Economic Growth Takes Root

The U.S. economy grew more than initially estimated during the fourth quarter, with consumer and business spending doing better than previously thought, calming fears that 2012 would witness a sharp slowdown.

Gross domestic product expanded at a 3 percent annual rate, the Commerce Department said on Wednesday in its second estimate — that’s the quickest pace since the second quarter of 2010. In January, the department reported a 2.8 percent annual pace. The economy grew at a 1.8 percent pace in the third quarter.

Hot Feature: What Will Banks Do With €530B in Cash?

Though a build-up in business inventories still accounted for much of the rise in output in the fourth quarter, recent revisions unveil an improved tone for first-quarter growth. Consumer spending, which accounts for roughly 70 percent of the U.S. economy, rose 2.1 percent in the last quarter, slightly more than the 2 percent originally estimated.

The Commerce Department also upwardly revised business investment in capital goods to a 2.8 percent pace, from 1.7 percent. However, the new figure is still weak compared to the recent trend, as outlays on home building were firmer than initially estimated, but investment on nonresidential structures was modestly weak.

Rebuilding of inventories added 1.88 percentage points to GDP in the last quarter, though the increase was revised down to $54.3 billion from $56.0 billion. The figures suggest more stock accumulation in this quarter, but not to quite the extent as in the last. Excluding inventories, the economy grew at a 1.1 percent rate, rather than a 0.8 percent rate. However, the new figure is still well below the 3.2 percent pace set in the previous three months.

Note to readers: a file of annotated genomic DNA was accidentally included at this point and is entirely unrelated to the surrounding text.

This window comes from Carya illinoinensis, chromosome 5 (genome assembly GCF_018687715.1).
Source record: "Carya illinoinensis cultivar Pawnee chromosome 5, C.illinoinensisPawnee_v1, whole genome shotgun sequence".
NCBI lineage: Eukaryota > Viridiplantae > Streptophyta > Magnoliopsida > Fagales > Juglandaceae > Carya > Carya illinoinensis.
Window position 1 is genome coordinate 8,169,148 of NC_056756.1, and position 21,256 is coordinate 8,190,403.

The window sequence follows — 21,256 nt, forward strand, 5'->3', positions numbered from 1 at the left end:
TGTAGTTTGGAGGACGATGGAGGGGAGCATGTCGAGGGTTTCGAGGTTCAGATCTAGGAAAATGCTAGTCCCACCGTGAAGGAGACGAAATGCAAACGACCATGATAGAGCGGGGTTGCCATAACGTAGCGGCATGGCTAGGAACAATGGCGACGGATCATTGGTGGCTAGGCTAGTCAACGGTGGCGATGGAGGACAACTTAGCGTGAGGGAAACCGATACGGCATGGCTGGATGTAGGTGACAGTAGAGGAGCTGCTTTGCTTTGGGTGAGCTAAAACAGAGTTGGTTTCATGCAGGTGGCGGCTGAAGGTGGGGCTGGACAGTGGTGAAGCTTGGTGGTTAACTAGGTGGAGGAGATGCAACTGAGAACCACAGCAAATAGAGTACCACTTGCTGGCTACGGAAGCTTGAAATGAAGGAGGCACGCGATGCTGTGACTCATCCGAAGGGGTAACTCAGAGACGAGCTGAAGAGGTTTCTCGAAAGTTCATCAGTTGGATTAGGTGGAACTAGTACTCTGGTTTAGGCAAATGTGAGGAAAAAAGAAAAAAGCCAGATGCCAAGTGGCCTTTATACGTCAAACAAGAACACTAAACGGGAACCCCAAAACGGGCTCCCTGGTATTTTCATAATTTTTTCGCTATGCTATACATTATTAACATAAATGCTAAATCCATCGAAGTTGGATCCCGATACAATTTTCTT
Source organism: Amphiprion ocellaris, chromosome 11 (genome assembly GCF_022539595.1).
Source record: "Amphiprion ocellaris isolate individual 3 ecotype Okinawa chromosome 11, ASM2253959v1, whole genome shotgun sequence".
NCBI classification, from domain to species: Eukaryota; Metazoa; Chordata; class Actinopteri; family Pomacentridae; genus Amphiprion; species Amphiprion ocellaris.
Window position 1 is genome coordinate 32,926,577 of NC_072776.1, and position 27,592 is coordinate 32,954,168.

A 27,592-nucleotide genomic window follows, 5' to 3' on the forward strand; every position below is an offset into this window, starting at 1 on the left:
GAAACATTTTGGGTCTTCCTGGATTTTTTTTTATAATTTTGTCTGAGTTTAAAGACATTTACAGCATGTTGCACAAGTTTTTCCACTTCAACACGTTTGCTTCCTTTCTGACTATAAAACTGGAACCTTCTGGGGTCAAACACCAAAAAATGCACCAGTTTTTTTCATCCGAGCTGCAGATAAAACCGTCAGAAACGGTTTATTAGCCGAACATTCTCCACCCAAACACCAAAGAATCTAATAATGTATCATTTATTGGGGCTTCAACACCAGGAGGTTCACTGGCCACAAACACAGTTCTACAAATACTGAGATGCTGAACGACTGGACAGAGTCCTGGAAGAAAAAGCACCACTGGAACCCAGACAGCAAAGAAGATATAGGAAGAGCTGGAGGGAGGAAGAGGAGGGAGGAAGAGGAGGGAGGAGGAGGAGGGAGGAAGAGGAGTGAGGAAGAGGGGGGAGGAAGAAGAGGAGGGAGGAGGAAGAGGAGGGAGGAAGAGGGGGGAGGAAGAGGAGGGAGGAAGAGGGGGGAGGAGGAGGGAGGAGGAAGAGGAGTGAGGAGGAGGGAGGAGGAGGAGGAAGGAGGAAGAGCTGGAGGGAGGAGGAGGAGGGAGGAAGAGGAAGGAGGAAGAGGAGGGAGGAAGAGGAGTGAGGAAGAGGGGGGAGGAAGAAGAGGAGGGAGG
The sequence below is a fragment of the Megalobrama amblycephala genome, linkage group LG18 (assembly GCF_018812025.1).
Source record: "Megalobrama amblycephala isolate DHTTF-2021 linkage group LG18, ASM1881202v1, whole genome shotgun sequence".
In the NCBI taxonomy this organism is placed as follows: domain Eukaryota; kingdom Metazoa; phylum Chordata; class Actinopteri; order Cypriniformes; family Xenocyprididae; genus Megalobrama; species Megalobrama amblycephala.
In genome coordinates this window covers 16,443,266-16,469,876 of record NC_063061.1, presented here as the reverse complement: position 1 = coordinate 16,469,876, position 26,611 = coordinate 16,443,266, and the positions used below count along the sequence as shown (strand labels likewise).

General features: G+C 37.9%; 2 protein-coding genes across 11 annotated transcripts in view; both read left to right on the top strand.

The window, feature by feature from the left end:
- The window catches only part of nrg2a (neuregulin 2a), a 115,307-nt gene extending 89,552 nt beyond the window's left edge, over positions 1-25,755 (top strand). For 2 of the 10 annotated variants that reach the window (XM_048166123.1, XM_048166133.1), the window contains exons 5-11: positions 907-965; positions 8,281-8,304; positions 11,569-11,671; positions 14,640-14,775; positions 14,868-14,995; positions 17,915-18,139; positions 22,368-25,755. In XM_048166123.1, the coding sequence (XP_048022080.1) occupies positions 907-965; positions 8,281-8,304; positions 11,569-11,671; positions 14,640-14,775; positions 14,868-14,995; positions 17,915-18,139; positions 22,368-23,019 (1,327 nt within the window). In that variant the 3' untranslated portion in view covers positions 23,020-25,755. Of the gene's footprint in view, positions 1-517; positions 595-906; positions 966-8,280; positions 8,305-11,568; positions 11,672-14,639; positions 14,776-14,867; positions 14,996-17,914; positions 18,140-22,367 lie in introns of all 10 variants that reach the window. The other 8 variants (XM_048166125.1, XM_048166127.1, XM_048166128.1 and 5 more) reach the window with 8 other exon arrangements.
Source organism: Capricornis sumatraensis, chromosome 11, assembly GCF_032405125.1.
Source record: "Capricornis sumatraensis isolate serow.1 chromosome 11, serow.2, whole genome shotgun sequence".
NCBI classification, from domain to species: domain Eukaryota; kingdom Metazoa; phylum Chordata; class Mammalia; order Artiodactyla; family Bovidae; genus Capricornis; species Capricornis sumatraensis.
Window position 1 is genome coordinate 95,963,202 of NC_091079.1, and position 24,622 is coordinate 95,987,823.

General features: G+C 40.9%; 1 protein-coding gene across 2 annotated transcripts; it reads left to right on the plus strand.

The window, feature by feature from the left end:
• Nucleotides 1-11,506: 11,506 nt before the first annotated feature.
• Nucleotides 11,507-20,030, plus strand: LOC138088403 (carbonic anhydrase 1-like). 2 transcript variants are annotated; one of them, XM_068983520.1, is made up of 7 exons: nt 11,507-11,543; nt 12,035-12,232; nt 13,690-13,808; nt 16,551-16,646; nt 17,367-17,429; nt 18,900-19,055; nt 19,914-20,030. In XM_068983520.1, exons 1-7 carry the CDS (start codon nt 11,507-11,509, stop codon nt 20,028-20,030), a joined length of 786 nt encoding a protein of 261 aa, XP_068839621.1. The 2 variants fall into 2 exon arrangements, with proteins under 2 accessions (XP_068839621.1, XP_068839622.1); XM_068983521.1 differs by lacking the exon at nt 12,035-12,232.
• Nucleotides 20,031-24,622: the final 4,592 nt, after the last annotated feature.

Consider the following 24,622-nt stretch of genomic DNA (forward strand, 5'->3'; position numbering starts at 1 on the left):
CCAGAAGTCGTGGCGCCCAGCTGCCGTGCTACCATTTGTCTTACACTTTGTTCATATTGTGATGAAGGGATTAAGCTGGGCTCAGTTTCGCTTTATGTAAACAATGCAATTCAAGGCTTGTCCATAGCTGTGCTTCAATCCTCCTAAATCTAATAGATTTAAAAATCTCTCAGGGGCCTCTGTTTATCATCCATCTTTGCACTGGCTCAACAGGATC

Exports weren’t as strong as previously thought, but imports also showed little growth, narrowing the trade gap. Today’s report still showed moderate inflation pressures, though a price index for personal spending rose at a 1.2 percent annual rate instead of 0.7 percent. The core measure, which excludes volatile food and energy costs, rose at a 1.3 percent rate instead of 1.1 percent. The Federal Reserve would prefer to see this measure nearer its 2 percent inflation target.

Don’t Miss: These Banks are in Trouble with the SEC

To contact the reporter on this story: Emily Knapp at

To contact the editor responsible for this story: Damien Hoffman at